In 1999, 13-year-old Paulina Ramírez became pregnant after she was raped by an intruder in her home in Mexicali, Mexico. Soon after discovering that she was pregnant, Paulina sought an abortion. In the Mexican state of Baja California, where Mexicali is located, abortion is permissible when pregnancy results from rape. The Attorney General’s Office authorized the abortion, but public officials deceived Paulina into withdrawing her request through misinformation. Paulina was shown violent videos of abortion procedures in order to dissuade her from terminating her pregnancy. Moreover, the doctor exaggerated the risk of abortion to Paulina’s mother, stating that the abortion could result in “sterility, perforation of the uterus, massive hemorrhage, Asherman’s syndrome, and death.” The biased information succeeded in scaring Paulina’s mother, and as a result, the public officials convinced Paulina to withdraw her request, thus forcing her to carry her pregnancy to term. A petition was filed on behalf of Paulina with the Inter-American Commission on Human Rights, alleging violations under Articles 1 (obligation to respect rights), 5 (right to humane treatment), 7 (right to personal liberty), 8 (right to fair trial), 11 (right to privacy), 12 (freedom of conscience and religion), 19 (rights of the child), and 25 (right to judicial protection) of the American Convention.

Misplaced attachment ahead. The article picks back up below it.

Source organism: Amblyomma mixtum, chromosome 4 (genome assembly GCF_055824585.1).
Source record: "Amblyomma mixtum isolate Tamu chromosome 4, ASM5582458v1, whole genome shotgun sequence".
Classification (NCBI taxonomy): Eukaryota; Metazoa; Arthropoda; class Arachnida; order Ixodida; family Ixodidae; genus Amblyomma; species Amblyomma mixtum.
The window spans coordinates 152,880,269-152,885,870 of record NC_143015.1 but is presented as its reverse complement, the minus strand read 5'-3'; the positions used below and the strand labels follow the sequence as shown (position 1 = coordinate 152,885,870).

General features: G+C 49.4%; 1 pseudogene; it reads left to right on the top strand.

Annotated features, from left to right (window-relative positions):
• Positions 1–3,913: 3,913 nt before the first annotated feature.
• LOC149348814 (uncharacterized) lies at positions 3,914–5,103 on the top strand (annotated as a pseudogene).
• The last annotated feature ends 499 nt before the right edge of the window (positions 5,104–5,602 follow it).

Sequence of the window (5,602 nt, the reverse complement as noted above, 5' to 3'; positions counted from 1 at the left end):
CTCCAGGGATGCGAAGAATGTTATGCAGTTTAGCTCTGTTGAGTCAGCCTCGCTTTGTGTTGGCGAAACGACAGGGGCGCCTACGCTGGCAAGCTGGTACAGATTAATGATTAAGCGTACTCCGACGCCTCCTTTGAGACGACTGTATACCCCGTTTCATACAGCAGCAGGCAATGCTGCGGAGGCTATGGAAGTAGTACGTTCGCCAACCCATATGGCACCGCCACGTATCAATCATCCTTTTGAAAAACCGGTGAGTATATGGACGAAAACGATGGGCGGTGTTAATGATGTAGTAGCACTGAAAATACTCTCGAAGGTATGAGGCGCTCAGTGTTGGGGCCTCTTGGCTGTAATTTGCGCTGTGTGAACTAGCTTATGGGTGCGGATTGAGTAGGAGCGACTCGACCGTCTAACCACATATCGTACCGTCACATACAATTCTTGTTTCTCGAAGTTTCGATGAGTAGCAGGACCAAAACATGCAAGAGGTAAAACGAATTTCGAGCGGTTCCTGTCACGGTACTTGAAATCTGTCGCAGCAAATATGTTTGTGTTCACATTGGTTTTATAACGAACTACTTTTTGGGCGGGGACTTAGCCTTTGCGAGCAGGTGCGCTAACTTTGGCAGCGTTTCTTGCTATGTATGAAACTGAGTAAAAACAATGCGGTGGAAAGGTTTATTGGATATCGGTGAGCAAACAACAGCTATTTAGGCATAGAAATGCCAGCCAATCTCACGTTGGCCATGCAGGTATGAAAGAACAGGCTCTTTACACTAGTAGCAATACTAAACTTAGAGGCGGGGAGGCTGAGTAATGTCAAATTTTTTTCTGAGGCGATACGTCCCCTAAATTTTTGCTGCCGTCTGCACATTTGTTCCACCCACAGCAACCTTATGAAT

A settlement was reached with the Mexican government, in which the government agreed to, among other things, pay reparations to Paulina, provide her and her son significant compensation for health care and educational expenses, offer a public acknowledgement of responsibility, and issue a decree regulating guidelines for access to abortion for rape victims.